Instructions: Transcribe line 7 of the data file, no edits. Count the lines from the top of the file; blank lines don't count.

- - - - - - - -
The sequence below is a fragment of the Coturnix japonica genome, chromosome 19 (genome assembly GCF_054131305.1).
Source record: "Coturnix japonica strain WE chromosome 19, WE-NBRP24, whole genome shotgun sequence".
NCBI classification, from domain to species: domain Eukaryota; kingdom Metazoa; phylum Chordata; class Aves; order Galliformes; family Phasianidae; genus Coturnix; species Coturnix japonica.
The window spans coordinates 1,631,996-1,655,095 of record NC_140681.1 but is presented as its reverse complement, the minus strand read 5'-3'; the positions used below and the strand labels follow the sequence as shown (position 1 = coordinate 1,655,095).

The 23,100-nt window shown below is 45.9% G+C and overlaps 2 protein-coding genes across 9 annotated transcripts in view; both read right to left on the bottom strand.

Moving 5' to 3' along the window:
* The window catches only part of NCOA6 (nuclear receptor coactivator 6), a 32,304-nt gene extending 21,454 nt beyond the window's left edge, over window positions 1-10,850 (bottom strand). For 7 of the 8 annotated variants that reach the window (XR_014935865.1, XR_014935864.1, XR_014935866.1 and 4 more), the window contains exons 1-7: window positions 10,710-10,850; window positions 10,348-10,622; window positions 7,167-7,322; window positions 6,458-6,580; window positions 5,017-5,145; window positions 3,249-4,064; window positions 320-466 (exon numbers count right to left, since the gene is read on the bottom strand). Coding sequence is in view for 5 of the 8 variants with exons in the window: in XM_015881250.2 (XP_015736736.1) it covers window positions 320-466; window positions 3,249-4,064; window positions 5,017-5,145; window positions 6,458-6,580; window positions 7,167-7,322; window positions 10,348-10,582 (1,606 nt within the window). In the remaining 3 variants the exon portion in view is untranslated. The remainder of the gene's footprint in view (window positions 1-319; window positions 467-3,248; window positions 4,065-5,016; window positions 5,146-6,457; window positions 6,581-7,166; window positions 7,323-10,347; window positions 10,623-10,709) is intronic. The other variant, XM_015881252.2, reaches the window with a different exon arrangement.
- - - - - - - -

* The window catches only part of NCOA6 (nuclear receptor coactivator 6), a 32,304-nt gene extending 21,454 nt beyond the window's left edge, over window positions 1-10,850 (bottom strand). For 7 of the 8 annotated variants that reach the window (XR_014935865.1, XR_014935864.1, XR_014935866.1 and 4 more), the window contains exons 1-7: window positions 10,710-10,850; window positions 10,348-10,622; window positions 7,167-7,322; window positions 6,458-6,580; window positions 5,017-5,145; window positions 3,249-4,064; window positions 320-466 (exon numbers count right to left, since the gene is read on the bottom strand). Coding sequence is in view for 5 of the 8 variants with exons in the window: in XM_015881250.2 (XP_015736736.1) it covers window positions 320-466; window positions 3,249-4,064; window positions 5,017-5,145; window positions 6,458-6,580; window positions 7,167-7,322; window positions 10,348-10,582 (1,606 nt within the window). In the remaining 3 variants the exon portion in view is untranslated. The remainder of the gene's footprint in view (window positions 1-319; window positions 467-3,248; window positions 4,065-5,016; window positions 5,146-6,457; window positions 6,581-7,166; window positions 7,323-10,347; window positions 10,623-10,709) is intronic. The other variant, XM_015881252.2, reaches the window with a different exon arrangement.